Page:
Overcoming Challenges &
Developing Unique Products
for a Growing Market
Published January 28, 2020
How long have you been with Richmond American Homes, and how can you best describe the evolution of the home building market in Las Vegas during your tenure?
I just celebrated 20 years on January 3. This is not my first job in homebuilding, but it is my longest. My experience working in the Las Vegas housing market has been the highest of highs and the lowest of lows. I had not been through a huge market cycle during my career until the great heights of the housing market, which was then followed by the Great Recession. That market cycle was challenging because the pre-Recession buyers were mostly investors who were emotionally detached from the properties that they were looking at. As a homebuilder, our objective is to build a home that people can connect with, and we just weren’t getting that from a lot of the buyers in that market. Today, the situation is much different. Our customers have an emotional connection to the home since they are actually going to be living in it. They appreciate the efforts that we’ve made to design and build the home according to their personal wants and needs.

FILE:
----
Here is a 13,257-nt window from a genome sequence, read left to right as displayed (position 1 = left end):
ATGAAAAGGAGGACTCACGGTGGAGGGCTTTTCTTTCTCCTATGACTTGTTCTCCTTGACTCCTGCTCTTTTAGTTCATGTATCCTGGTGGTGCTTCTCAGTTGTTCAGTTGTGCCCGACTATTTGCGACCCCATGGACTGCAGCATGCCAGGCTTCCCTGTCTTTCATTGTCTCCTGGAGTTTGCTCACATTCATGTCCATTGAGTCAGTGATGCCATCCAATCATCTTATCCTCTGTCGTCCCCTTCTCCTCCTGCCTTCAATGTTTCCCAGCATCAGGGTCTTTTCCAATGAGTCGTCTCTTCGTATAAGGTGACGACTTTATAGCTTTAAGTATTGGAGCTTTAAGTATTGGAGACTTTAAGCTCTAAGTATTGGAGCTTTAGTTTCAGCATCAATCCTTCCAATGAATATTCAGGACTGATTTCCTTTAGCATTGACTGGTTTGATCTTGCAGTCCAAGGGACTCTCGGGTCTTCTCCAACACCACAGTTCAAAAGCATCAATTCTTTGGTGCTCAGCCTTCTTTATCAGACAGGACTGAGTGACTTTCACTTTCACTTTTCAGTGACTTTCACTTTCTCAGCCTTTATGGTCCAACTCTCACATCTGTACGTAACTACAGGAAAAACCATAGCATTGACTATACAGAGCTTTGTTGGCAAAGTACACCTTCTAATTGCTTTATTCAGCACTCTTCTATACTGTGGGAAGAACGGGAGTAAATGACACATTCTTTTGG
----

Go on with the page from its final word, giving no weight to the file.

Though the housing crash was over a decade ago, many Las Vegans have not forgotten the effects that it had on the local economy.
From my own perspective, I found watching the aftermath of the market crash incredibly difficult from an emotional standpoint. It was so hard to watch homeowners struggling with underwater mortgages, or even losing the properties to foreclosures. It really hit home when I had my own team members going through the exact same challenges, but I will say that going through those times and what we learned from it is one of the biggest reasons for our success now. Also, when you work with the same team for a long time, like we have here at our Las Vegas division, that familiarity, along with our market knowledge has helped to make us incredibly effective.
It feels good to see a more well-balanced market today. I think that the industry has learned a lot of important lessons from the crash. I see us being more responsible today than during the height of the market.